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Student removals, in many ways, are an entirely different beast to a regular W6 house move. Though you may have experience in moving house on a permanent basis, this isn’t the same as moving for university. Even temporary moves differ in a number of key ways to student moves, making this experience a completely unique one. W6 student moves still require extensive planning, communication and thought to execute effectively. They can be a stressful time for all involved – parents who are being separated from their children, children who are going through a new change in their lives and the university themselves having to cater to a lot of students who may well have little experience in the moving process. Below are a number of tips that will help you make sure your student move goes successfully.

Firstly, you may well consider a W6 removal company when thinking about a regular move. However, this isn’t recommended for a student move. Much student accommodation has basic furniture in it anyway, so a bed and cupboard will not really be necessary (and perhaps a sofa/table and chairs in many student houses) so the need for a lorry is reduced greatly. Even a man and van service may not be necessary. Parents will often want to help out, so using the boot of a car is not only cheap at a very expensive time, but it is also a good way to ration the amount of belongings you will want to bring. Often, particularly for first year students, space will be limited, and a car is a good way to bring a reasonable amount of possessions down. Also, you will likely be moving to a block or road at the same time as perhaps hundreds of other students – bringing a van or lorry into what could already be mayhem is not the best way to make yourself popular straight away!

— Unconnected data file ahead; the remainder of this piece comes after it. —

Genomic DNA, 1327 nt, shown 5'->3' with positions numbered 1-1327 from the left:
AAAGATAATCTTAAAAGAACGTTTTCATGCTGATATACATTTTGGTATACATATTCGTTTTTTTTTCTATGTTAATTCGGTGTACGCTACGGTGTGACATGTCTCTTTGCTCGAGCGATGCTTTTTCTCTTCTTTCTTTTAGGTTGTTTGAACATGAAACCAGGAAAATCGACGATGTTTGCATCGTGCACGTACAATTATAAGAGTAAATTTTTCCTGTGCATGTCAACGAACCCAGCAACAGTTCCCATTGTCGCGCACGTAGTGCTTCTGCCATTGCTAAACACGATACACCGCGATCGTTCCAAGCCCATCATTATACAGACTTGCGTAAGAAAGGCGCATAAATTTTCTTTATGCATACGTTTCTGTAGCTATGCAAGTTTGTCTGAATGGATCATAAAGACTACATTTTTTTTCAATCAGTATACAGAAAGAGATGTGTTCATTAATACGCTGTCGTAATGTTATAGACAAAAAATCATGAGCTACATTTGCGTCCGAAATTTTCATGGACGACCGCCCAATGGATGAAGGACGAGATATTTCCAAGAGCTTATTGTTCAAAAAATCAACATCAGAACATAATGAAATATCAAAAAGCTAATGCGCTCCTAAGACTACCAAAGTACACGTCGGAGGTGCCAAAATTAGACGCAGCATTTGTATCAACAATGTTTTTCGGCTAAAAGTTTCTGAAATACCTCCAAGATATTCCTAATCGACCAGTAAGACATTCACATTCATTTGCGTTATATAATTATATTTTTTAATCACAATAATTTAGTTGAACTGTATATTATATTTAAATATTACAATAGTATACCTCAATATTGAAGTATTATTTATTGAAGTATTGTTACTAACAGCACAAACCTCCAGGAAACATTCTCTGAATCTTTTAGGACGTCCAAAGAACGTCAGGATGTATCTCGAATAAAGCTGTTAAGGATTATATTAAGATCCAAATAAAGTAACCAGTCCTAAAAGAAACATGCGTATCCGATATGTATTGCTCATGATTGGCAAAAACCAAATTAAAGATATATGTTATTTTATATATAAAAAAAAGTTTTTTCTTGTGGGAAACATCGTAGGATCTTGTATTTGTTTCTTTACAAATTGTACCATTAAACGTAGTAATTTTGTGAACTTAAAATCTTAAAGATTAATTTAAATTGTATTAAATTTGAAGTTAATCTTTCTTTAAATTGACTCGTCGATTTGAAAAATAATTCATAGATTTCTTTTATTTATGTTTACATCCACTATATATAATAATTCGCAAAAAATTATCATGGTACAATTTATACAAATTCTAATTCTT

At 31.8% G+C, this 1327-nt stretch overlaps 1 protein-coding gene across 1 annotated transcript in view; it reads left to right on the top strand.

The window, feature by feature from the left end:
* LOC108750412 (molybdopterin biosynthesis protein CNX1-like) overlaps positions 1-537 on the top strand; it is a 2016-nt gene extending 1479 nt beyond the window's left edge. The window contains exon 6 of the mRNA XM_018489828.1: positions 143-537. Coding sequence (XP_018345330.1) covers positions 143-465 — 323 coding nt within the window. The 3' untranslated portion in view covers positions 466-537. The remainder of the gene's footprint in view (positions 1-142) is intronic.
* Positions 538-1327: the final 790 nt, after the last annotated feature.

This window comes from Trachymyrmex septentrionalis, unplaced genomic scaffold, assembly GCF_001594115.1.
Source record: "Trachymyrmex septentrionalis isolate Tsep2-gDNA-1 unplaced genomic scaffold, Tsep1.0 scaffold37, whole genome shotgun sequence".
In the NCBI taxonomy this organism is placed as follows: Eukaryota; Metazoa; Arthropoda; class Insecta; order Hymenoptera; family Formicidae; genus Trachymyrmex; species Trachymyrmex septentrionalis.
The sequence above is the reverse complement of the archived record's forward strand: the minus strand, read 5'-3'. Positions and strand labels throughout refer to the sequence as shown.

This, however, doesn’t mean you should entirely neglect the assistance of professionals. Buying purpose built moving boxes is a good way to ensure that all of your goods are completely protected in your student move. Moving boxes can be very cheap if bought from the right locations and will definitely be considered a healthy investment if they stop some of your items being broken. Though university is an expensive time and pennies need to be saved at every opportunity, it is far more expensive to replace a box’s contents because it fell through than the cost of the box itself.

Beyond this, it is important to create a checklist of all the things that you take for granted at home but will need at university. This list will include bathroom equipment such as towels and your own toiletries if they are shared, as well as kitchen and certain home equipment. Discussions between parents and children should be had to be realistic about what is needed. I know numerous university students who didn’t really cook throughout their stay at university. It’s not recommended by me, but if this is going to be the case with you or your child, then why waste the expense on a complete kitchen set of utensils? The same can go for an iron (sadly) and a host of other things. It is also important to remember that anything you don’t buy can be bought at a later date. If a student wants to pick up cooking as a hobby and ditch the ready meals or gets sick of the creases in their clothes, then with internet banking you can fund any purchases they need, and if not, students will be back and forth between uni and home anyway.